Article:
- Series
- ACO Student Seminar
- Time
- Wednesday, November 12, 2008 - 1:30pm for 2 hours
- Location
- Skiles 269
- Speaker
- Gagan Goel – ACO Computer Science, Georgia Tech
- Organizer
- Annette Rohrs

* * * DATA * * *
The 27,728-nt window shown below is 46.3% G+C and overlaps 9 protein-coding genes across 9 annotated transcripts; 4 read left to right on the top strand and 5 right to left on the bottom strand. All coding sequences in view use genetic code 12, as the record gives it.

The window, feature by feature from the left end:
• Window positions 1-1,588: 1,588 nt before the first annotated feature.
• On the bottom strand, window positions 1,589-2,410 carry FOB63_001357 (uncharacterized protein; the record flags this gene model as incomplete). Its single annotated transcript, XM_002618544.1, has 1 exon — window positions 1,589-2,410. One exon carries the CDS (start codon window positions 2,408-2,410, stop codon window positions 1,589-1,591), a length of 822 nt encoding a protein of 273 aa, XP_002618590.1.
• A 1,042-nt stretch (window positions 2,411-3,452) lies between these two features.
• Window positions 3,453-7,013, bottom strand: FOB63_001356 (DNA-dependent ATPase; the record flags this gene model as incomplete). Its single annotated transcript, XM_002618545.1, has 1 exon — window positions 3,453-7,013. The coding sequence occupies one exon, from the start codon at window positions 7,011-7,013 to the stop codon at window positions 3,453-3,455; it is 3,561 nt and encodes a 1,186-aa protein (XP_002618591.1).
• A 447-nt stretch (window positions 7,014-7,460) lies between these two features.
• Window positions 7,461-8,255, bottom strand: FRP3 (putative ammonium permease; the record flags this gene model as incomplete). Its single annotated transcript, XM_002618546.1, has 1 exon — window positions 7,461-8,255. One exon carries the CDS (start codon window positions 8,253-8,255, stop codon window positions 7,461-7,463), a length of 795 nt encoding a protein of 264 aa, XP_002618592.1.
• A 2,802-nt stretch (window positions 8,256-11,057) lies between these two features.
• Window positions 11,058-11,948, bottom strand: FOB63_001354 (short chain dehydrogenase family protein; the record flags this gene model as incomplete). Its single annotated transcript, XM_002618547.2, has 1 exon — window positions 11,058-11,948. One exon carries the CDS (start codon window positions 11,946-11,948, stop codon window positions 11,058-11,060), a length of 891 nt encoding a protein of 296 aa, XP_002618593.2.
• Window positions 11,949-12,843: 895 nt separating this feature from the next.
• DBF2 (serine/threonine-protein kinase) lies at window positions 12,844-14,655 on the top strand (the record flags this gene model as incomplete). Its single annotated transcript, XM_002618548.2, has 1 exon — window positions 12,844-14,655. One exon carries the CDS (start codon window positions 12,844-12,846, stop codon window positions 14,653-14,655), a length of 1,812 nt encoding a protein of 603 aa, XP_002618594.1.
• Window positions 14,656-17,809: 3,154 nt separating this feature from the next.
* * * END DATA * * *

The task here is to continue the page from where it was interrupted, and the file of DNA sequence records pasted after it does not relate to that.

We consider the following Maximum Budgeted Allocation(MBA) problem: Given a set of m indivisible items and n agents; each agent i is willing to pay b_ij amount of money on item j, and in addition he species the maximum amount (budget of B_i) he is willing to pay in total over all the items he receives. Goal is to allocate items to agents so as to maximize the total payment received from all the agents. The problem naturally arises as auctioneer revenue maximization in first price budget-constrained Auctions (For e.g. auctioning of TV/Radio ads by Google). Our main results are: 1) We give a 3/4-approximation algorithm for MBA improving upon the previous best of 0.632 [Anelman-Mansour, 04]. Our factor matches the integrality gap of the LP used by the previous results. 2) We prove it is NP-hard to approximate MBA to any factor better than 15/16, previously only NP-hardness was known. Our result also implies NP-hardness of approximating maximum submodular welfare with demand oracle to a factor better than 15/16, improving upon the best known hardness of 275/276 [Feige-Vondrak, 07]. Our hardness techniques can be modified to prove that it is NP-hard to approximate the Generalized Assignment Problem (GAP) to any factor better than 10/11. This improves upon the 422/423 hardness of [Chekuri-Kumar, 04]. We use iterative rounding on a natural LP relaxation of MBA to obtain the 3/4-approximation. Recently iterative rounding has achieved considerable success in designing approximation algorithms. However, these successes have been limited to minimization problems, and as per our knowledge, this work is the first iterative rounding based approximation algorithm for a natural maximization problem. We also give a (3/4 - \epsilon)-factor algorithm based on the primal-dual schema which runs in O(nm) time, for any constant \epsilon > 0. In this talk, I will present the iterative rounding based algorithm, show the hardness reductions, and put forward some directions which can help in solving the natural open question of closing the approximation gap. Joint work with Deeparnab Chakrabarty.